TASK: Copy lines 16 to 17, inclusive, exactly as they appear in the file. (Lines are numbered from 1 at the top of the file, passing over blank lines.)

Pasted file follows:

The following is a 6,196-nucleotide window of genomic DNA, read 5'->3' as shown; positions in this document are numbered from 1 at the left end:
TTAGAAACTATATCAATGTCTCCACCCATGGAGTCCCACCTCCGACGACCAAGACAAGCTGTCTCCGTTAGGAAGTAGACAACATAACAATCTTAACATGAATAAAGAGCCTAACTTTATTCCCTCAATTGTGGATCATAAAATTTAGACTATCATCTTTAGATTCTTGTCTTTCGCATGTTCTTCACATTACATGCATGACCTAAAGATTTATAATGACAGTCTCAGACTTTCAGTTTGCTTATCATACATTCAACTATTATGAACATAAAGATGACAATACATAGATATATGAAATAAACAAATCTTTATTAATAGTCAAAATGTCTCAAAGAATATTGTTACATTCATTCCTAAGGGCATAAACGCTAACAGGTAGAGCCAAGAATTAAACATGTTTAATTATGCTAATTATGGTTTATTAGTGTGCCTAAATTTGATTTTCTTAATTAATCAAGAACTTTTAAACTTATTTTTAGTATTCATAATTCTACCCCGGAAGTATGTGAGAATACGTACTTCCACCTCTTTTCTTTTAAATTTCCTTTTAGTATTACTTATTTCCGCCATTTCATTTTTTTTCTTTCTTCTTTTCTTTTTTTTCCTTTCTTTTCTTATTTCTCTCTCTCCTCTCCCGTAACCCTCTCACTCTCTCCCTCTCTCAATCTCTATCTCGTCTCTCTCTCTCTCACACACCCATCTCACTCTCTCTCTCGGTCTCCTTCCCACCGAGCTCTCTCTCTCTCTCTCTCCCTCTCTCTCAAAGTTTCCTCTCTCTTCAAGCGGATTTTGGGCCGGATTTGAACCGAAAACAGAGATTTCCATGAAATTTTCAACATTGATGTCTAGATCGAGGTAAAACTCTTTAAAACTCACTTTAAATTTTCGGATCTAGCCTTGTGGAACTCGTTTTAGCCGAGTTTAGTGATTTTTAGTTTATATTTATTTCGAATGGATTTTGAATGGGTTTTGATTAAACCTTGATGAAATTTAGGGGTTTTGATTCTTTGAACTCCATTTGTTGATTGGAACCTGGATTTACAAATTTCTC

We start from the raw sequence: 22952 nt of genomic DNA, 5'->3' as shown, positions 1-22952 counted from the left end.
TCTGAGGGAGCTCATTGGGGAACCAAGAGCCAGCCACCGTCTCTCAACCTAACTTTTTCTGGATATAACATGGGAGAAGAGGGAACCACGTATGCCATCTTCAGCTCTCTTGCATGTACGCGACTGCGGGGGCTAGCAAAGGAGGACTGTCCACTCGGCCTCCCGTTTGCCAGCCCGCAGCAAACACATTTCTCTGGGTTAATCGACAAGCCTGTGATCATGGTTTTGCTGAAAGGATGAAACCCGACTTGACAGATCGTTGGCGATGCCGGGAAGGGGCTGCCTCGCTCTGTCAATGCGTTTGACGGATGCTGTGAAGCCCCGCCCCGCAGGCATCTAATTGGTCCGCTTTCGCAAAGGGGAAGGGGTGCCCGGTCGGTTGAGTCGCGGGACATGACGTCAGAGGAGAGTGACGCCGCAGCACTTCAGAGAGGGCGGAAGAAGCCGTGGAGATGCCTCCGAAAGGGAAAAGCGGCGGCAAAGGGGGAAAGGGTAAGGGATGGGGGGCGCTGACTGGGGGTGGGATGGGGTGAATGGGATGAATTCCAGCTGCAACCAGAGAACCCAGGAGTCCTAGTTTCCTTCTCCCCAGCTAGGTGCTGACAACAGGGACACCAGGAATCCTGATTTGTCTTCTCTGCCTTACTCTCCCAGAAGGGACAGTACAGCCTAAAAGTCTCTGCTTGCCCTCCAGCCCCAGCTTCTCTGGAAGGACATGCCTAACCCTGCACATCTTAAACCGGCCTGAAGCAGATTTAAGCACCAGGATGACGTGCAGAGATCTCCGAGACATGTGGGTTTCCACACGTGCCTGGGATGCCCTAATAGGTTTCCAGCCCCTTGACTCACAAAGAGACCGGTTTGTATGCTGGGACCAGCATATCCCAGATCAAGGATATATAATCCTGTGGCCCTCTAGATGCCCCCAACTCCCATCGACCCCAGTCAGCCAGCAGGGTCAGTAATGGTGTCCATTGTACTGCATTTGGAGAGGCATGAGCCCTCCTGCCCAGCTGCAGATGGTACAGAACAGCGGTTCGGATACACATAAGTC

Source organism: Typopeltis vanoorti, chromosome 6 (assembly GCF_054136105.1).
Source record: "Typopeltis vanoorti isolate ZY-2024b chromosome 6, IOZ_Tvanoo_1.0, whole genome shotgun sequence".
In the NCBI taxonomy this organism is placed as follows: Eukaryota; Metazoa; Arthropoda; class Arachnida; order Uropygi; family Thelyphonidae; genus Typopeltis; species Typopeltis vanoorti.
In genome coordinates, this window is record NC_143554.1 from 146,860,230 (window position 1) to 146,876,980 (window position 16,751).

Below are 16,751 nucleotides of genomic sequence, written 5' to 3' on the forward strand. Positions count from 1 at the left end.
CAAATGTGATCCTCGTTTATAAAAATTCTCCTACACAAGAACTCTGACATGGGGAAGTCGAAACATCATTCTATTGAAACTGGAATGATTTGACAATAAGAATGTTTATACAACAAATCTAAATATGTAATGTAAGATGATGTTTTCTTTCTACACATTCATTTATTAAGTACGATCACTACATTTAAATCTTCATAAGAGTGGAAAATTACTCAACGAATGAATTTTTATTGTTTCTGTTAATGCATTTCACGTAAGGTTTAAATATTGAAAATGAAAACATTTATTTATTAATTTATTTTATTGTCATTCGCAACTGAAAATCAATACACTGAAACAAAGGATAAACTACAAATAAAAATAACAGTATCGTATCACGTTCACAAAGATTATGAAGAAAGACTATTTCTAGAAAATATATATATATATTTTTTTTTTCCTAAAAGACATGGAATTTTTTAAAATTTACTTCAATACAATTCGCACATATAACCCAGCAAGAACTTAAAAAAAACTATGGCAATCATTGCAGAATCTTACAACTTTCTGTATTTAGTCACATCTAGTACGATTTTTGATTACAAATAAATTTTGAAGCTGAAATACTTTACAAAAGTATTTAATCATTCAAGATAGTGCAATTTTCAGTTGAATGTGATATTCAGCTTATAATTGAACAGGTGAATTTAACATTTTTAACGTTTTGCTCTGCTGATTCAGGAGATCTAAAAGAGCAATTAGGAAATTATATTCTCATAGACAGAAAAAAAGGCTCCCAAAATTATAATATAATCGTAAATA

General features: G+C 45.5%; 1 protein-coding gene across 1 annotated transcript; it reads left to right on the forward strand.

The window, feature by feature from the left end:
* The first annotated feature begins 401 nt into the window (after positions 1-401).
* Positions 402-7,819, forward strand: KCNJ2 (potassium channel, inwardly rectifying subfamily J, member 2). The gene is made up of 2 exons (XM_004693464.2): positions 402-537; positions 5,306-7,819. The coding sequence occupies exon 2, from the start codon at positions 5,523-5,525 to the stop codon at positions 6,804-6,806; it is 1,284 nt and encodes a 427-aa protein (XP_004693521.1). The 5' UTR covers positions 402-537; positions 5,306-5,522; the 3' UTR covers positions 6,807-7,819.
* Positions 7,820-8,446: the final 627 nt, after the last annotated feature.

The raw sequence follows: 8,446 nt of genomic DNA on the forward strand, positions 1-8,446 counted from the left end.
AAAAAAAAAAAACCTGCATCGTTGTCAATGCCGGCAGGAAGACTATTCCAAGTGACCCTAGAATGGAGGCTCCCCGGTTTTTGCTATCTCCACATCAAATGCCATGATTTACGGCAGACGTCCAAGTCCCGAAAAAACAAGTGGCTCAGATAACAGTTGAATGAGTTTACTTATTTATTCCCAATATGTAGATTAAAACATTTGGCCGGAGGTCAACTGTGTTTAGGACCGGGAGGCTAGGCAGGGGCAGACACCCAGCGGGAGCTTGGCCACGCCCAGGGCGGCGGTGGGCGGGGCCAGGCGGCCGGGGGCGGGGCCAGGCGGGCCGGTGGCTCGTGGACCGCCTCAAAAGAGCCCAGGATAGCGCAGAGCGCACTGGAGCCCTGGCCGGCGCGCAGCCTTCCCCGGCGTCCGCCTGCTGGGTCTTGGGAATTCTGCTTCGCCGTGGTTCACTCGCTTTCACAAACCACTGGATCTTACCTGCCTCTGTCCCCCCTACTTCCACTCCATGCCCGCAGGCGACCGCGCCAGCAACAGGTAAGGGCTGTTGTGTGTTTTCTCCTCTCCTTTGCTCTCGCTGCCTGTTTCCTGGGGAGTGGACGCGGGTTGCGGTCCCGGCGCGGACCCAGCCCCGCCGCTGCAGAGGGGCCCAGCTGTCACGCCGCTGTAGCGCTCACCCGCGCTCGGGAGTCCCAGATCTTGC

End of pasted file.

The raw sequence follows: 8,446 nt of genomic DNA on the forward strand, positions 1-8,446 counted from the left end.
AAAAAAAAAAAACCTGCATCGTTGTCAATGCCGGCAGGAAGACTATTCCAAGTGACCCTAGAATGGAGGCTCCCCGGTTTTTGCTATCTCCACATCAAATGCCATGATTTACGGCAGACGTCCAAGTCCCGAAAAAACAAGTGGCTCAGATAACAGTTGAATGAGTTTACTTATTTATTCCCAATATGTAGATTAAAACATTTGGCCGGAGGTCAACTGTGTTTAGGACCGGGAGGCTAGGCAGGGGCAGACACCCAGCGGGAGCTTGGCCACGCCCAGGGCGGCGGTGGGCGGGGCCAGGCGGCCGGGGGCGGGGCCAGGCGGGCCGGTGGCTCGTGGACCGCCTCAAAAGAGCCCAGGATAGCGCAGAGCGCACTGGAGCCCTGGCCGGCGCGCAGCCTTCCCCGGCGTCCGCCTGCTGGGTCTTGGGAATTCTGCTTCGCCGTGGTTCACTCGCTTTCACAAACCACTGGATCTTACCTGCCTCTGTCCCCCCTACTTCCACTCCATGCCCGCAGGCGACCGCGCCAGCAACAGGTAAGGGCTGTTGTGTGTTTTCTCCTCTCCTTTGCTCTCGCTGCCTGTTTCCTGGGGAGTGGACGCGGGTTGCGGTCCCGGCGCGGACCCAGCCCCGCCGCTGCAGAGGGGCCCAGCTGTCACGCCGCTGTAGCGCTCACCCGCGCTCGGGAGTCCCAGATCTTGC